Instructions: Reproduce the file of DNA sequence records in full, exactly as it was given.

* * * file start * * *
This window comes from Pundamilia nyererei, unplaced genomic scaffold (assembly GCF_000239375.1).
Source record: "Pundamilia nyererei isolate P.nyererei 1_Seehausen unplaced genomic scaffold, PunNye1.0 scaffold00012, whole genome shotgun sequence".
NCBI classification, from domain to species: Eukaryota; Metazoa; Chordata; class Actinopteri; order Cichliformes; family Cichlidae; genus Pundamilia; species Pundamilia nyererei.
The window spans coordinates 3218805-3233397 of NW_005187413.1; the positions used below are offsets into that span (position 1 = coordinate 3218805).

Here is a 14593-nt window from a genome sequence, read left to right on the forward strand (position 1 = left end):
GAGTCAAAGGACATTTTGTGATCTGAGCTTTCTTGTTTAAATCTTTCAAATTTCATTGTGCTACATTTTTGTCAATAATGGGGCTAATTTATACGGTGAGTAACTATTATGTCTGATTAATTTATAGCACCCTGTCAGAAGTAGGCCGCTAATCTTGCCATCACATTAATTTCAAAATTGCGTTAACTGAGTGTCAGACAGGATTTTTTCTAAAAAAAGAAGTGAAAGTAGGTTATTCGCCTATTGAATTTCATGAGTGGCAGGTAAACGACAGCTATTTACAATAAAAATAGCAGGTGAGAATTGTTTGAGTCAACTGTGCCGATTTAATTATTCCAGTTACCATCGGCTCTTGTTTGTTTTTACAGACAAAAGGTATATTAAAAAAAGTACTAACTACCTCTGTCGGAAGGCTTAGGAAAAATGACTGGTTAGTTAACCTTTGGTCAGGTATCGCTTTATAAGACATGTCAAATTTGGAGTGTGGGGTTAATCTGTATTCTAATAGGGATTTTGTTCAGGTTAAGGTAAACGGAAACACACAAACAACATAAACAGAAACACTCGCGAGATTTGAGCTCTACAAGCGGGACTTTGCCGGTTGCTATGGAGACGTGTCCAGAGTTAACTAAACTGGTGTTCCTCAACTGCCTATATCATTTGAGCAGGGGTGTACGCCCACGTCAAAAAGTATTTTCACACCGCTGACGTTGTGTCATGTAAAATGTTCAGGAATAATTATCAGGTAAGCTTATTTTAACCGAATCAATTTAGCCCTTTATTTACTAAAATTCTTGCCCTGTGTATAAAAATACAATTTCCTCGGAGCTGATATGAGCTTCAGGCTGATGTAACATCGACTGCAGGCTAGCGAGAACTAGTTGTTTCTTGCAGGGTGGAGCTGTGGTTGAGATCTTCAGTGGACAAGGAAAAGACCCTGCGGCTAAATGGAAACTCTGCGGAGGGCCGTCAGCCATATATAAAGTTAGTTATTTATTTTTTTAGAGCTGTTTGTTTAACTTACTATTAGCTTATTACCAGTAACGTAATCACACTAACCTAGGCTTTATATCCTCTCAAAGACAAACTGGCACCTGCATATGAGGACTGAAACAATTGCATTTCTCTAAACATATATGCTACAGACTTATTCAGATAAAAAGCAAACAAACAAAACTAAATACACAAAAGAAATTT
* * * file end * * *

This window comes from Pundamilia nyererei, unplaced genomic scaffold (assembly GCF_000239375.1).
Source record: "Pundamilia nyererei isolate P.nyererei 1_Seehausen unplaced genomic scaffold, PunNye1.0 scaffold00012, whole genome shotgun sequence".
NCBI classification, from domain to species: Eukaryota; Metazoa; Chordata; class Actinopteri; order Cichliformes; family Cichlidae; genus Pundamilia; species Pundamilia nyererei.
The window spans coordinates 3218805-3233397 of NW_005187413.1; the positions used below are offsets into that span (position 1 = coordinate 3218805).

Here is a 14593-nt window from a genome sequence, read left to right on the forward strand (position 1 = left end):
GAGTCAAAGGACATTTTGTGATCTGAGCTTTCTTGTTTAAATCTTTCAAATTTCATTGTGCTACATTTTTGTCAATAATGGGGCTAATTTATACGGTGAGTAACTATTATGTCTGATTAATTTATAGCACCCTGTCAGAAGTAGGCCGCTAATCTTGCCATCACATTAATTTCAAAATTGCGTTAACTGAGTGTCAGACAGGATTTTTTCTAAAAAAAGAAGTGAAAGTAGGTTATTCGCCTATTGAATTTCATGAGTGGCAGGTAAACGACAGCTATTTACAATAAAAATAGCAGGTGAGAATTGTTTGAGTCAACTGTGCCGATTTAATTATTCCAGTTACCATCGGCTCTTGTTTGTTTTTACAGACAAAAGGTATATTAAAAAAAGTACTAACTACCTCTGTCGGAAGGCTTAGGAAAAATGACTGGTTAGTTAACCTTTGGTCAGGTATCGCTTTATAAGACATGTCAAATTTGGAGTGTGGGGTTAATCTGTATTCTAATAGGGATTTTGTTCAGGTTAAGGTAAACGGAAACACACAAACAACATAAACAGAAACACTCGCGAGATTTGAGCTCTACAAGCGGGACTTTGCCGGTTGCTATGGAGACGTGTCCAGAGTTAACTAAACTGGTGTTCCTCAACTGCCTATATCATTTGAGCAGGGGTGTACGCCCACGTCAAAAAGTATTTTCACACCGCTGACGTTGTGTCATGTAAAATGTTCAGGAATAATTATCAGGTAAGCTTATTTTAACCGAATCAATTTAGCCCTTTATTTACTAAAATTCTTGCCCTGTGTATAAAAATACAATTTCCTCGGAGCTGATATGAGCTTCAGGCTGATGTAACATCGACTGCAGGCTAGCGAGAACTAGTTGTTTCTTGCAGGGTGGAGCTGTGGTTGAGATCTTCAGTGGACAAGGAAAAGACCCTGCGGCTAAATGGAAACTCTGCGGAGGGCCGTCAGCCATATATAAAGTTAGTTATTTATTTTTTTAGAGCTGTTTGTTTAACTTACTATTAGCTTATTACCAGTAACGTAATCACACTAACCTAGGCTTTATATCCTCTCAAAGACAAACTGGCACCTGCATATGAGGACTGAAACAATTGCATTTCTCTAAACATATATGCTACAGACTTATTCAGATAAAAAGCAAACAAACAAAACTAAATACACAAAAGAAATTT